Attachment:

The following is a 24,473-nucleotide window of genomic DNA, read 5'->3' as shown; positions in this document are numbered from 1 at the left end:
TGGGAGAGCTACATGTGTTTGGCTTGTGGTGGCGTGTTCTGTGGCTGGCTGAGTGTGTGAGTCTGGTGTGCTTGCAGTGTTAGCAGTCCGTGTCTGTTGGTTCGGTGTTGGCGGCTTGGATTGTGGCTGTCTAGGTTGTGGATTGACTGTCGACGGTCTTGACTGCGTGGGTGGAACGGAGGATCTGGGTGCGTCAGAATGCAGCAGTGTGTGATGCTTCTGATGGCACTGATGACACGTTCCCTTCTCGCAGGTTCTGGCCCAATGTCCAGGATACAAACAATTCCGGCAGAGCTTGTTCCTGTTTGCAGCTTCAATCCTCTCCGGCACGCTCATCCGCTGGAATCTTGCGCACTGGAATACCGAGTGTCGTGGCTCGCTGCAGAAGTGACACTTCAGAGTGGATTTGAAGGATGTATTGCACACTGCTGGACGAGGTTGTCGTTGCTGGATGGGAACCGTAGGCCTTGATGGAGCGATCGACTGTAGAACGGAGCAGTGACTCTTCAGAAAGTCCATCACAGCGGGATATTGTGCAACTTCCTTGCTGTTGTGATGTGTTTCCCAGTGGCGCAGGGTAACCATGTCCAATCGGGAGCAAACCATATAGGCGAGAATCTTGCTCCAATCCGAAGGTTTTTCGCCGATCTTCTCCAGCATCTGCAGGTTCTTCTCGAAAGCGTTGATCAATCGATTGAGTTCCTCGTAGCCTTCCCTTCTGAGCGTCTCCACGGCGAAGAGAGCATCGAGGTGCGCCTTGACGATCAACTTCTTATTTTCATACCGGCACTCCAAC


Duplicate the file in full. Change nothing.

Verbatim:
The following is a 24,473-nucleotide window of genomic DNA, read 5'->3' as shown; positions in this document are numbered from 1 at the left end:
TGGGAGAGCTACATGTGTTTGGCTTGTGGTGGCGTGTTCTGTGGCTGGCTGAGTGTGTGAGTCTGGTGTGCTTGCAGTGTTAGCAGTCCGTGTCTGTTGGTTCGGTGTTGGCGGCTTGGATTGTGGCTGTCTAGGTTGTGGATTGACTGTCGACGGTCTTGACTGCGTGGGTGGAACGGAGGATCTGGGTGCGTCAGAATGCAGCAGTGTGTGATGCTTCTGATGGCACTGATGACACGTTCCCTTCTCGCAGGTTCTGGCCCAATGTCCAGGATACAAACAATTCCGGCAGAGCTTGTTCCTGTTTGCAGCTTCAATCCTCTCCGGCACGCTCATCCGCTGGAATCTTGCGCACTGGAATACCGAGTGTCGTGGCTCGCTGCAGAAGTGACACTTCAGAGTGGATTTGAAGGATGTATTGCACACTGCTGGACGAGGTTGTCGTTGCTGGATGGGAACCGTAGGCCTTGATGGAGCGATCGACTGTAGAACGGAGCAGTGACTCTTCAGAAAGTCCATCACAGCGGGATATTGTGCAACTTCCTTGCTGTTGTGATGTGTTTCCCAGTGGCGCAGGGTAACCATGTCCAATCGGGAGCAAACCATATAGGCGAGAATCTTGCTCCAATCCGAAGGTTTTTCGCCGATCTTCTCCAGCATCTGCAGGTTCTTCTCGAAAGCGTTGATCAATCGATTGAGTTCCTCGTAGCCTTCCCTTCTGAGCGTCTCCACGGCGAAGAGAGCATCGAGGTGCGCCTTGACGATCAACTTCTTATTTTCATACCGGCACTCCAAC